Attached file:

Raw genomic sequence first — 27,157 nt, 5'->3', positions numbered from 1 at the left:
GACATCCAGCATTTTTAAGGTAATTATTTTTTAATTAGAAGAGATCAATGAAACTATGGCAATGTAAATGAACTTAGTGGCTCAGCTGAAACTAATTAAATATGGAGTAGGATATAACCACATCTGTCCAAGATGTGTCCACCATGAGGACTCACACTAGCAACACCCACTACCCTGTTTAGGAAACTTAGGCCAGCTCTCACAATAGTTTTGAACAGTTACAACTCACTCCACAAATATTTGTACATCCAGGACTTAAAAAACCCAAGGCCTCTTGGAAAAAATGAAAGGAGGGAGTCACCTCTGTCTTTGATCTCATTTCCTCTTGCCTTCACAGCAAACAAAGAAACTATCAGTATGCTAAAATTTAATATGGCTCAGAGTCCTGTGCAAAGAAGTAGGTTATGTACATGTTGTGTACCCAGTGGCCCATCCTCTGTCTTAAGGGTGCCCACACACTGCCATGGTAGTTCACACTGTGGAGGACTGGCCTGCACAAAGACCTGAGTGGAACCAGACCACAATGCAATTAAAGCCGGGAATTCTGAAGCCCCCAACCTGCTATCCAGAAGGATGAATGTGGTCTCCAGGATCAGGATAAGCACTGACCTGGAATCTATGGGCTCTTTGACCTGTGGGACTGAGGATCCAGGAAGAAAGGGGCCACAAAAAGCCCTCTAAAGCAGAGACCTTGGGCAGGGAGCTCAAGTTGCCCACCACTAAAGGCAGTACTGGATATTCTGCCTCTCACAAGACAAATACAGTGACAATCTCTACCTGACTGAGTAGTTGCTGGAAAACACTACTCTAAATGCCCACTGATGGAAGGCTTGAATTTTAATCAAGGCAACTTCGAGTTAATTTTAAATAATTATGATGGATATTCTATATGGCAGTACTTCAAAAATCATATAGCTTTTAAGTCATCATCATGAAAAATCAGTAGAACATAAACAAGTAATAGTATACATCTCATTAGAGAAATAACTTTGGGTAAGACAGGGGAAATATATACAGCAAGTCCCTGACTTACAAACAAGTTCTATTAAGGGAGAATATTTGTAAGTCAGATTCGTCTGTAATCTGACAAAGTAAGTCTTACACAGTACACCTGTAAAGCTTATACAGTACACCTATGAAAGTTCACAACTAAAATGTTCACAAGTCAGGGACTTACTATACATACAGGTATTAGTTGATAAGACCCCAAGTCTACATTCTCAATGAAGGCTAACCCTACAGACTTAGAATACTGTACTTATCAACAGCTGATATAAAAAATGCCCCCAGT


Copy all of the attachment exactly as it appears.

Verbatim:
Raw genomic sequence first — 27,157 nt, 5'->3', positions numbered from 1 at the left:
GACATCCAGCATTTTTAAGGTAATTATTTTTTAATTAGAAGAGATCAATGAAACTATGGCAATGTAAATGAACTTAGTGGCTCAGCTGAAACTAATTAAATATGGAGTAGGATATAACCACATCTGTCCAAGATGTGTCCACCATGAGGACTCACACTAGCAACACCCACTACCCTGTTTAGGAAACTTAGGCCAGCTCTCACAATAGTTTTGAACAGTTACAACTCACTCCACAAATATTTGTACATCCAGGACTTAAAAAACCCAAGGCCTCTTGGAAAAAATGAAAGGAGGGAGTCACCTCTGTCTTTGATCTCATTTCCTCTTGCCTTCACAGCAAACAAAGAAACTATCAGTATGCTAAAATTTAATATGGCTCAGAGTCCTGTGCAAAGAAGTAGGTTATGTACATGTTGTGTACCCAGTGGCCCATCCTCTGTCTTAAGGGTGCCCACACACTGCCATGGTAGTTCACACTGTGGAGGACTGGCCTGCACAAAGACCTGAGTGGAACCAGACCACAATGCAATTAAAGCCGGGAATTCTGAAGCCCCCAACCTGCTATCCAGAAGGATGAATGTGGTCTCCAGGATCAGGATAAGCACTGACCTGGAATCTATGGGCTCTTTGACCTGTGGGACTGAGGATCCAGGAAGAAAGGGGCCACAAAAAGCCCTCTAAAGCAGAGACCTTGGGCAGGGAGCTCAAGTTGCCCACCACTAAAGGCAGTACTGGATATTCTGCCTCTCACAAGACAAATACAGTGACAATCTCTACCTGACTGAGTAGTTGCTGGAAAACACTACTCTAAATGCCCACTGATGGAAGGCTTGAATTTTAATCAAGGCAACTTCGAGTTAATTTTAAATAATTATGATGGATATTCTATATGGCAGTACTTCAAAAATCATATAGCTTTTAAGTCATCATCATGAAAAATCAGTAGAACATAAACAAGTAATAGTATACATCTCATTAGAGAAATAACTTTGGGTAAGACAGGGGAAATATATACAGCAAGTCCCTGACTTACAAACAAGTTCTATTAAGGGAGAATATTTGTAAGTCAGATTCGTCTGTAATCTGACAAAGTAAGTCTTACACAGTACACCTGTAAAGCTTATACAGTACACCTATGAAAGTTCACAACTAAAATGTTCACAAGTCAGGGACTTACTATACATACAGGTATTAGTTGATAAGACCCCAAGTCTACATTCTCAATGAAGGCTAACCCTACAGACTTAGAATACTGTACTTATCAACAGCTGATATAAAAAATGCCCCCAGT